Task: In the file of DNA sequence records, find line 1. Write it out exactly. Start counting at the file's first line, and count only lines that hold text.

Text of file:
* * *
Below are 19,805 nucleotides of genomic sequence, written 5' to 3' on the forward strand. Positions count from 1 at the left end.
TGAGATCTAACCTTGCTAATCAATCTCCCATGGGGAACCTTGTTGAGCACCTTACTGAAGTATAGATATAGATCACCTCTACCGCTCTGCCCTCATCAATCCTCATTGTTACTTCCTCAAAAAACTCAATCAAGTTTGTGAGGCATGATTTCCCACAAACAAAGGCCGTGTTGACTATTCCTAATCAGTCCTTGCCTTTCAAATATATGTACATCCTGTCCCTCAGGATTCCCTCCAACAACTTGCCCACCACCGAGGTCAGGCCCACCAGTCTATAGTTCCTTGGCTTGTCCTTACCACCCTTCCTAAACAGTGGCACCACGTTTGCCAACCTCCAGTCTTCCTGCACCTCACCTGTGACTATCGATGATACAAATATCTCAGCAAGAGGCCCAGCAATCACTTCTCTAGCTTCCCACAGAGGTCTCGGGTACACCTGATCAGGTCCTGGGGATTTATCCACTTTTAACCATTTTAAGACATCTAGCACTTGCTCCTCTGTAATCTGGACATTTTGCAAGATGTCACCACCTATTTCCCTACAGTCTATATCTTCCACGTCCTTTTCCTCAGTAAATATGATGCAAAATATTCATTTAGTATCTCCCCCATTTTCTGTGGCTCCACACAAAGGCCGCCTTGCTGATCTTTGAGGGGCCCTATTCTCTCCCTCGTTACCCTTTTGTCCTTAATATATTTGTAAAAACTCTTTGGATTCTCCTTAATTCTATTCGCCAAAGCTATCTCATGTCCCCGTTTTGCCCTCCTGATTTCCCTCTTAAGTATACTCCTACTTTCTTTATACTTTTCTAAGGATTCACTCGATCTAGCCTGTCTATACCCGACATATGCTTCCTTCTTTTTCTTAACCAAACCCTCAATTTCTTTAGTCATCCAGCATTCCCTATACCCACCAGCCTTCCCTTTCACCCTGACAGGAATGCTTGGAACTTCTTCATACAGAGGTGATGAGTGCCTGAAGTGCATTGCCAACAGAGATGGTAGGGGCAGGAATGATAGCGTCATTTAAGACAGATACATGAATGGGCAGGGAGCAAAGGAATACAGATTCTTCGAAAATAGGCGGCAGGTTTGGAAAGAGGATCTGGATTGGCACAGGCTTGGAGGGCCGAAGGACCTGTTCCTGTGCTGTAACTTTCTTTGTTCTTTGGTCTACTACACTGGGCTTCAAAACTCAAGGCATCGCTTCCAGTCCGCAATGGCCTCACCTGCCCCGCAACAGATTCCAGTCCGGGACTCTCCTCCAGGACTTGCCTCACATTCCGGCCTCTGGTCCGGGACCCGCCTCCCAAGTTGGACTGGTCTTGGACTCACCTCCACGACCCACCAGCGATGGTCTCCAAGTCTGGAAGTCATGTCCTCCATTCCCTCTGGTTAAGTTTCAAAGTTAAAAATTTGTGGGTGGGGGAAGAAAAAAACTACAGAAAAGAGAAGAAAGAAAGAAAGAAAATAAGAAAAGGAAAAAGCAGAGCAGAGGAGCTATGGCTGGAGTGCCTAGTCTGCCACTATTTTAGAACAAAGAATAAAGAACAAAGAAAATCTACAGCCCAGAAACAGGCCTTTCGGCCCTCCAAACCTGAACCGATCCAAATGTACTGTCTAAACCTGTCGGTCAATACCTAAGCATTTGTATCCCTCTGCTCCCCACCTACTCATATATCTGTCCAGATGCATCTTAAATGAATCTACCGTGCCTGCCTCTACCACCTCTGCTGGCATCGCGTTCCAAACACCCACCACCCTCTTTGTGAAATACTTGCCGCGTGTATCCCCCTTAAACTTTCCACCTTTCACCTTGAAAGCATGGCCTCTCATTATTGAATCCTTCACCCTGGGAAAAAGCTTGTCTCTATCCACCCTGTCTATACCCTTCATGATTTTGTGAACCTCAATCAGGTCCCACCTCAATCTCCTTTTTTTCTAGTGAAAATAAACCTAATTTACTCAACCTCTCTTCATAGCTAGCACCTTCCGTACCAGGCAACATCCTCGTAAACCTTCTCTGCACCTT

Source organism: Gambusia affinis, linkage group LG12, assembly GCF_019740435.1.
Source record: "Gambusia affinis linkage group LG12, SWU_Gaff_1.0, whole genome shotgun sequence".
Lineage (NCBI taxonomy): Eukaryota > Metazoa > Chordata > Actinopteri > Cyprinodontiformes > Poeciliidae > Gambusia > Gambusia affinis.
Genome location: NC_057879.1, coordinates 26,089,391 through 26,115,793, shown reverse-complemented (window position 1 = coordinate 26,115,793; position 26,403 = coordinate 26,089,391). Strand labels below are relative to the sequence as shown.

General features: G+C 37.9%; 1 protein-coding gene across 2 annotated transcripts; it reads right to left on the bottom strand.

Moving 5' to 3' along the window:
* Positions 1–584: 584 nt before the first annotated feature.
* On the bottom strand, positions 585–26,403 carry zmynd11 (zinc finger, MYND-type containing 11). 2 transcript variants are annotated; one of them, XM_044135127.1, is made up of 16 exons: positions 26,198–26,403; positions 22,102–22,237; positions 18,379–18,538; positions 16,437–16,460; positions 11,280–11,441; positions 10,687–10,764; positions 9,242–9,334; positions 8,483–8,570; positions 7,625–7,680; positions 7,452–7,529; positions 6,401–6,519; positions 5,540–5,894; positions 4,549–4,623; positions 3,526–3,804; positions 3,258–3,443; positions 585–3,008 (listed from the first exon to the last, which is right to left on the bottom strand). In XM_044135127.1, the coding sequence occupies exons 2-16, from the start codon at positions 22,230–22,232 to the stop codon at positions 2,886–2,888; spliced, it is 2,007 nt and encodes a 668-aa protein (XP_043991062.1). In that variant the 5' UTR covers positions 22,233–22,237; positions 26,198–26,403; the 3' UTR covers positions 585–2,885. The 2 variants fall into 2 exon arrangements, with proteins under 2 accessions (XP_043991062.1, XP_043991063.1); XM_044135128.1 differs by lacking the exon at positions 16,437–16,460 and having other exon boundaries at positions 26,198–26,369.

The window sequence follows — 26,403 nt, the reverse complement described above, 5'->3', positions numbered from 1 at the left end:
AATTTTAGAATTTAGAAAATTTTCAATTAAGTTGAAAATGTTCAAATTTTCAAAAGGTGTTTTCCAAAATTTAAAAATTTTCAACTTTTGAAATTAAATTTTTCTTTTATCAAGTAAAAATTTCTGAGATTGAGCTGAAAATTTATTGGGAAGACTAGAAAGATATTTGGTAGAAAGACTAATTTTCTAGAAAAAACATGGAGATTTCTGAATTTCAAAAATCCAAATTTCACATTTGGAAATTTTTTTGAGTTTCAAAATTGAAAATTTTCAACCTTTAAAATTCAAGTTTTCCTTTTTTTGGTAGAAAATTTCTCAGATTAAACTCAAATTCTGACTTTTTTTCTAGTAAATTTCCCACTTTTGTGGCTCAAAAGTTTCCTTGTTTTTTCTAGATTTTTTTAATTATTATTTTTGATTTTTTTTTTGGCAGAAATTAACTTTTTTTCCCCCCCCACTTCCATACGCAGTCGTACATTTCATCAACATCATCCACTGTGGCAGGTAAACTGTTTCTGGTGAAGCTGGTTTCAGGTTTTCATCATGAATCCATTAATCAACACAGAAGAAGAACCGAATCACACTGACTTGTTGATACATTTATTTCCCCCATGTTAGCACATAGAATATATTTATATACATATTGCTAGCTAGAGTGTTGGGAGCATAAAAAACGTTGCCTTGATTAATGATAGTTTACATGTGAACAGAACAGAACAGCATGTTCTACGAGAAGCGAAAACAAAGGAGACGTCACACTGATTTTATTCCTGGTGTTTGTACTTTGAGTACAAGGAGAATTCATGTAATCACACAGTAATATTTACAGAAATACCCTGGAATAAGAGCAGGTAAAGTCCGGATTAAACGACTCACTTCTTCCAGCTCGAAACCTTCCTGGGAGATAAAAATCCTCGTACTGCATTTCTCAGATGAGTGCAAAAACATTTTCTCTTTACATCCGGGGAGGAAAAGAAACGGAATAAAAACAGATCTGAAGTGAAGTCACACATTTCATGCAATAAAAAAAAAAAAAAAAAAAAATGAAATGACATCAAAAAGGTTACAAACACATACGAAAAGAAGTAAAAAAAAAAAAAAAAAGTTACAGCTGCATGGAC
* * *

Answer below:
Below are 19,805 nucleotides of genomic sequence, written 5' to 3' on the forward strand. Positions count from 1 at the left end.